It’s an expensive business, not having enough money. Yesterday, I had the great pleasure of visiting Homes with Style, a social enterprise run by my friend and community entrepreneur Peter Mitchell.

HWS is an interiors store based in Huyton in Knowsley, which offers a great range of quality furniture at affordable prices. Alongside this, it works in partnership with Co-op Electrical and sells a range of its products.

But HWS doesn’t just sell the furniture and Co-op Electrical products. It also provides access to affordable finance with partnerships with two local Credit Unions, Enterprise and Riverside. This is critically important. In Huyton, there are several of the so-called ‘Rent to Buy’ stores selling similar goods. These stores offer a deceptively affordable weekly payment, sometimes as low as £4 – £10 per week.

What this disguises, of course, are the sky-high rates of interest: for example, 69% representative APR or similar. ‘Representative’, meaning that you have to have a credit record typical of their anticipated customer base to be able to get an interest rate that good. Sometimes, your actual rate is going to be even higher.

It also disguises the inflated price of the product. When buying a washing machine or flat-screen TV, many look at the weekly payment and not the purchase price. Very often, this is massively inflated – perhaps £678.15 for a TV that could be bought elsewhere for £399. On top of this, of course, customers then pay the inflated and usurious rates of interest (£677 in this instance if paying over 156 weeks).

And then there are reports of good-old- fashioned mis-selling in this sector. Customers have complained of being sold ‘optional’ extended warranties for fat additional fees, having not been given any ‘option’ at all. Scandal on top of exploitation heinously targeted at people struggling at the margin of our society.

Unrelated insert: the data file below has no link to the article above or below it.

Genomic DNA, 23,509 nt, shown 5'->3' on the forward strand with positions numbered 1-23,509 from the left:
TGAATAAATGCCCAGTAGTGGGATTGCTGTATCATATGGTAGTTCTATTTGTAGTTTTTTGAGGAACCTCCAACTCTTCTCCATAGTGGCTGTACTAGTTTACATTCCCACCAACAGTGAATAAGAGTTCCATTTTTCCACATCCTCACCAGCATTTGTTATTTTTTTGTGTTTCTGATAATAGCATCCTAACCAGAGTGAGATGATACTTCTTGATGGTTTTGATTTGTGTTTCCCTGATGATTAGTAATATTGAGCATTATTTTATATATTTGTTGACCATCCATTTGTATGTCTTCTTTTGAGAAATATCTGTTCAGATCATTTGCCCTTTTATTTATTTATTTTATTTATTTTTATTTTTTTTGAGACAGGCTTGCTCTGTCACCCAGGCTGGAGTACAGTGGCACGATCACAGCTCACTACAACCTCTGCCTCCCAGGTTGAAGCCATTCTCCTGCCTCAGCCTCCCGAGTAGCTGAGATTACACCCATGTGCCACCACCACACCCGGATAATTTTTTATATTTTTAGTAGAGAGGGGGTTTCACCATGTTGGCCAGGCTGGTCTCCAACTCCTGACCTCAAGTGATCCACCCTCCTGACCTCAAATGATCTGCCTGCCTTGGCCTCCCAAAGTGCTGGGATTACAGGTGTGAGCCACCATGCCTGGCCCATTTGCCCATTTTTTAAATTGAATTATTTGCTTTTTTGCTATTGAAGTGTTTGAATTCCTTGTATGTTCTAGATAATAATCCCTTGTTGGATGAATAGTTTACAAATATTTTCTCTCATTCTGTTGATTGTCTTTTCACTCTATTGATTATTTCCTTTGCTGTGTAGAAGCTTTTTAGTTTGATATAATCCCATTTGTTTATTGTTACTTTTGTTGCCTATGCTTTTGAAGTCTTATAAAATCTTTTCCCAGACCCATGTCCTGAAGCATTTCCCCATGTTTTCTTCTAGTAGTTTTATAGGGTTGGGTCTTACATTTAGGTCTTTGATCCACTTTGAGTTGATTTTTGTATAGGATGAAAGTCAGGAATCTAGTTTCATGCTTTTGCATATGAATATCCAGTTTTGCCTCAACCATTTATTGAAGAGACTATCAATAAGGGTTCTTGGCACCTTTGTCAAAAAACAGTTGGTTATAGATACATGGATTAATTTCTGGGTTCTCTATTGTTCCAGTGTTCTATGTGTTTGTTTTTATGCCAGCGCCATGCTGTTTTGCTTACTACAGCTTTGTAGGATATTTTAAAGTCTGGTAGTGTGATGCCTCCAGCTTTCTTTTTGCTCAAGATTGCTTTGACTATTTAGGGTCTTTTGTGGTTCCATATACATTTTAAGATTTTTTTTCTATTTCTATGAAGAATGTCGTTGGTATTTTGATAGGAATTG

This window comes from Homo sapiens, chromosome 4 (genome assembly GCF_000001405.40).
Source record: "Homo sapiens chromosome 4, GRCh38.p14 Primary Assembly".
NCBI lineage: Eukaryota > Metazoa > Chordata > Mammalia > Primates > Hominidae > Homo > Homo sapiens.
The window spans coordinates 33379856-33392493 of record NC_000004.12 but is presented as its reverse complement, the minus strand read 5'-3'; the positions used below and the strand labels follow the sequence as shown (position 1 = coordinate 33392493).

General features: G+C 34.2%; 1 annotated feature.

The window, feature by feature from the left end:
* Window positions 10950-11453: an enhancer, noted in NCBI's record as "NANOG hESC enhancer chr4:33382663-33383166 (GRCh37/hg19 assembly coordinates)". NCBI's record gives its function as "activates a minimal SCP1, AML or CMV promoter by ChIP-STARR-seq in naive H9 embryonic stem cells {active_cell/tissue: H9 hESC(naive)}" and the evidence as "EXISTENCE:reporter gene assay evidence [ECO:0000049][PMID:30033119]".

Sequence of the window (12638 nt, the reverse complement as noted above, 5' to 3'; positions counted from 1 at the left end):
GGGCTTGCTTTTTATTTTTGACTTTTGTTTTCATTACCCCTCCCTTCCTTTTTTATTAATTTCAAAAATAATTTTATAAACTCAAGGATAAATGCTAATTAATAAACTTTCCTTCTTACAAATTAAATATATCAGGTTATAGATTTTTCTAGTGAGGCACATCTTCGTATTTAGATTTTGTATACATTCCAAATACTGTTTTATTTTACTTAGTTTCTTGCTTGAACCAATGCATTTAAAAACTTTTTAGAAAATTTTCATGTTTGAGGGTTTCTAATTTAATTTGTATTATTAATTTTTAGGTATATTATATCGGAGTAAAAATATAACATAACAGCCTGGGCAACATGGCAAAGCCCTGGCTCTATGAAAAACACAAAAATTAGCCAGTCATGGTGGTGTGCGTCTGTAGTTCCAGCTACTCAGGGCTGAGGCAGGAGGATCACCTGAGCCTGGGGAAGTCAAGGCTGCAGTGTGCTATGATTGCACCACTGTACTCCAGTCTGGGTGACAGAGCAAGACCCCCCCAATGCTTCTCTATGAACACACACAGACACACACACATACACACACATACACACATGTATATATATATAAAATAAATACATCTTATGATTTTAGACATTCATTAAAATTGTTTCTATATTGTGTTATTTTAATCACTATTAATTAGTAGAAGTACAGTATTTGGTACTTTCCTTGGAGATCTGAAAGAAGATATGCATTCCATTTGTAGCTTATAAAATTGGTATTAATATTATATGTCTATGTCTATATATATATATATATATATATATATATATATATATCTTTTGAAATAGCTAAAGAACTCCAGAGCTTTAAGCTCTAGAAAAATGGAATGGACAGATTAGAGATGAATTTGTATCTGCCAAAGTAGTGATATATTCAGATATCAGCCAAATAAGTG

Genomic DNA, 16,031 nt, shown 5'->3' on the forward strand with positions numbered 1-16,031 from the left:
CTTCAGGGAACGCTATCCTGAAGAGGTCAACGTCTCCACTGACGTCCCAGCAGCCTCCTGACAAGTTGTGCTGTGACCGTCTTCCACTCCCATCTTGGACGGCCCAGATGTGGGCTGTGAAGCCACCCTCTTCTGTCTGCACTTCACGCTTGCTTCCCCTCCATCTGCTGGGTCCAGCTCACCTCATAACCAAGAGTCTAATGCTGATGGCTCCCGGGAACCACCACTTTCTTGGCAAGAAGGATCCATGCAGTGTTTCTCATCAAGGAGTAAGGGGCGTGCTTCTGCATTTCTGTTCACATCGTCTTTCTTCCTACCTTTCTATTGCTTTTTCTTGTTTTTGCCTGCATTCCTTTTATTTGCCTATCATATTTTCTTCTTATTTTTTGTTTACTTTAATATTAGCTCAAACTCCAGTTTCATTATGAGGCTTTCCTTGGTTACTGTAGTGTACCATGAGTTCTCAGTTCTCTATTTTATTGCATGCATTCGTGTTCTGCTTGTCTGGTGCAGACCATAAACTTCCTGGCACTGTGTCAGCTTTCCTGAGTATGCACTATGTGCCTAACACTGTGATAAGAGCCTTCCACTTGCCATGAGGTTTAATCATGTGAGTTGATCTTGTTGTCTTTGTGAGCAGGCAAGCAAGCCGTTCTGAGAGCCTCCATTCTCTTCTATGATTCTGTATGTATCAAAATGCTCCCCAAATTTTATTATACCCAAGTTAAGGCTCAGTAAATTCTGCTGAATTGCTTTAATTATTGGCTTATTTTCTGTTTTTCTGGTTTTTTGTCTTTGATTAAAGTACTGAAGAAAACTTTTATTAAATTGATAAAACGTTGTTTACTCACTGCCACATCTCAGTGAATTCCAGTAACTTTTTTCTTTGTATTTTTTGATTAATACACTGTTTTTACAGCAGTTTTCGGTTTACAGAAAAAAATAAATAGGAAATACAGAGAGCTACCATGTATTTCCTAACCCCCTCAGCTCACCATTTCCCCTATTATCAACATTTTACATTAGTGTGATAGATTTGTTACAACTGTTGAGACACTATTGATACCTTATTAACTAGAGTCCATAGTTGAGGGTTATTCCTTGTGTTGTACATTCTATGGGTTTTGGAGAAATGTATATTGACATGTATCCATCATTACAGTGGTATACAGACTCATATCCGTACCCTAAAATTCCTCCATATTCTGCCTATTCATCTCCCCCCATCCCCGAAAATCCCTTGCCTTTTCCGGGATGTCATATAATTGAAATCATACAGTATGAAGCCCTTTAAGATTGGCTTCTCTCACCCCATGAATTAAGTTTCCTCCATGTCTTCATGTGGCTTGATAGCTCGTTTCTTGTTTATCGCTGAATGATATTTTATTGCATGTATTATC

Co-operators have long known the value of Credit Unions. Providing access to affordable credit and other financial products, it is co-operation writ large: working together to provide for one another.

What Peter and HWS have done is marry great-value prices with cheap, credit-union rates of interest. The Co-op’s Members’ Council has been championing just such a marriage for a long time.

And the savings are spectacular. Take the example of Hotpoint fridge. It costs £3.00 per week at a Rent to Buy store for 156 weeks – that’s £468 in total. The very same Hotpoint fridge costs £3.13 per week at HWS, for just 52 weeks – so that’s £162.47 in total. That’s a massive saving of £306, which means hundreds of pounds staying in the pockets of local families.

HWS is a tremendous success story – for the people that have made it happen, for their customers, and for Co-op Electrical. And it is a vivid demonstration of what we all know to be true – that there is a better way of doing business where everyone benefits.

Nick Crofts
President of the Members’ Council

Figures correct as at 17 Feb 2017

Join the conversation! 3 Comments

  1. Brilliant


  2. Credit Unions are mini Co-operative banks. The more people who use them and support them the more they will grow. There has been massive growth in the UK in the last 40 years, but they have some way to go to catch up Germany where nearly a third of retail Banking is conducted by over 1000 Credit Unions. It is important they stick to their roots and are prudent and don’t get sucked into the exotic risks and high interest rates of the ‘Casino Capitalist’ Investment Banking.
    We have two Credit Unions in Hampshire which are doing an excellent job of providing savings and credit facilities.


  3. Great news for Huyton, Nick, and an example of co-operation at its best.

    The 69% APR example you quote would be an absolute bargain at one of these ‘rent to buy’ shops. Quite often the rate is in the hundreds %. It is, literally, legalised theft from some of the poorest members of society.

    Here’s wishing HWS, and Co-op Electrical, every success in offering local people an affordable alternative to these rip off merchants.



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